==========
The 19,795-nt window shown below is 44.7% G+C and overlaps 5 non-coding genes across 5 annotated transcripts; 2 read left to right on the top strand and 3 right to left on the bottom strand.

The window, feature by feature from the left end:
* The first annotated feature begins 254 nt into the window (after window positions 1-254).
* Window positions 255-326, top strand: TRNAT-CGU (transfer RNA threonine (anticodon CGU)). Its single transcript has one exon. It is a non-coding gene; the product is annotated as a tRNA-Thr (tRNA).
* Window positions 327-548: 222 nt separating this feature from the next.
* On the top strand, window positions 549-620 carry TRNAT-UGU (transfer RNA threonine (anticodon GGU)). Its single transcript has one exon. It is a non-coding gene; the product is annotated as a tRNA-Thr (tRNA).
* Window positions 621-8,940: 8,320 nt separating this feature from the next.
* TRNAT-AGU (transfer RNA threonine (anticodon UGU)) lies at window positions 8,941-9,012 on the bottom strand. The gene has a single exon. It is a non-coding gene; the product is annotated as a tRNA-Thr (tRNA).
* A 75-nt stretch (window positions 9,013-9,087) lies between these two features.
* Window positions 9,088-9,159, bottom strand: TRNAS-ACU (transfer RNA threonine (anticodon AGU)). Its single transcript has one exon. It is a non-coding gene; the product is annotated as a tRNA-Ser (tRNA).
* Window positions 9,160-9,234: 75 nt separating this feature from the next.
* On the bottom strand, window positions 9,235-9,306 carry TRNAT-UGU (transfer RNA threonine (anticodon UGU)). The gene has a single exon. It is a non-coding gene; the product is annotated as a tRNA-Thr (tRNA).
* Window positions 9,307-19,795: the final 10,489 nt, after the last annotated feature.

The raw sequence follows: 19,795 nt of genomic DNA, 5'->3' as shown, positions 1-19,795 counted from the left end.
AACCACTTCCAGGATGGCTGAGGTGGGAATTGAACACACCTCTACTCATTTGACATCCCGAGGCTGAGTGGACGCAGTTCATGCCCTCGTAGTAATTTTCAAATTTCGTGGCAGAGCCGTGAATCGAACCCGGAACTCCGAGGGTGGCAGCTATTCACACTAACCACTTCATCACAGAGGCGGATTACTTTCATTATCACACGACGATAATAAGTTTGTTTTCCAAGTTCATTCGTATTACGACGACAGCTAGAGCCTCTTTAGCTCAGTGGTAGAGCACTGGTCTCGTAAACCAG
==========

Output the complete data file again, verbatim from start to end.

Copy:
The 19,795-nt window shown below is 44.7% G+C and overlaps 5 non-coding genes across 5 annotated transcripts; 2 read left to right on the top strand and 3 right to left on the bottom strand.

The window, feature by feature from the left end:
* The first annotated feature begins 254 nt into the window (after window positions 1-254).
* Window positions 255-326, top strand: TRNAT-CGU (transfer RNA threonine (anticodon CGU)). Its single transcript has one exon. It is a non-coding gene; the product is annotated as a tRNA-Thr (tRNA).
* Window positions 327-548: 222 nt separating this feature from the next.
* On the top strand, window positions 549-620 carry TRNAT-UGU (transfer RNA threonine (anticodon GGU)). Its single transcript has one exon. It is a non-coding gene; the product is annotated as a tRNA-Thr (tRNA).
* Window positions 621-8,940: 8,320 nt separating this feature from the next.
* TRNAT-AGU (transfer RNA threonine (anticodon UGU)) lies at window positions 8,941-9,012 on the bottom strand. The gene has a single exon. It is a non-coding gene; the product is annotated as a tRNA-Thr (tRNA).
* A 75-nt stretch (window positions 9,013-9,087) lies between these two features.
* Window positions 9,088-9,159, bottom strand: TRNAS-ACU (transfer RNA threonine (anticodon AGU)). Its single transcript has one exon. It is a non-coding gene; the product is annotated as a tRNA-Ser (tRNA).
* Window positions 9,160-9,234: 75 nt separating this feature from the next.
* On the bottom strand, window positions 9,235-9,306 carry TRNAT-UGU (transfer RNA threonine (anticodon UGU)). The gene has a single exon. It is a non-coding gene; the product is annotated as a tRNA-Thr (tRNA).
* Window positions 9,307-19,795: the final 10,489 nt, after the last annotated feature.

The raw sequence follows: 19,795 nt of genomic DNA, 5'->3' as shown, positions 1-19,795 counted from the left end.
AACCACTTCCAGGATGGCTGAGGTGGGAATTGAACACACCTCTACTCATTTGACATCCCGAGGCTGAGTGGACGCAGTTCATGCCCTCGTAGTAATTTTCAAATTTCGTGGCAGAGCCGTGAATCGAACCCGGAACTCCGAGGGTGGCAGCTATTCACACTAACCACTTCATCACAGAGGCGGATTACTTTCATTATCACACGACGATAATAAGTTTGTTTTCCAAGTTCATTCGTATTACGACGACAGCTAGAGCCTCTTTAGCTCAGTGGTAGAGCACTGGTCTCGTAAACCAG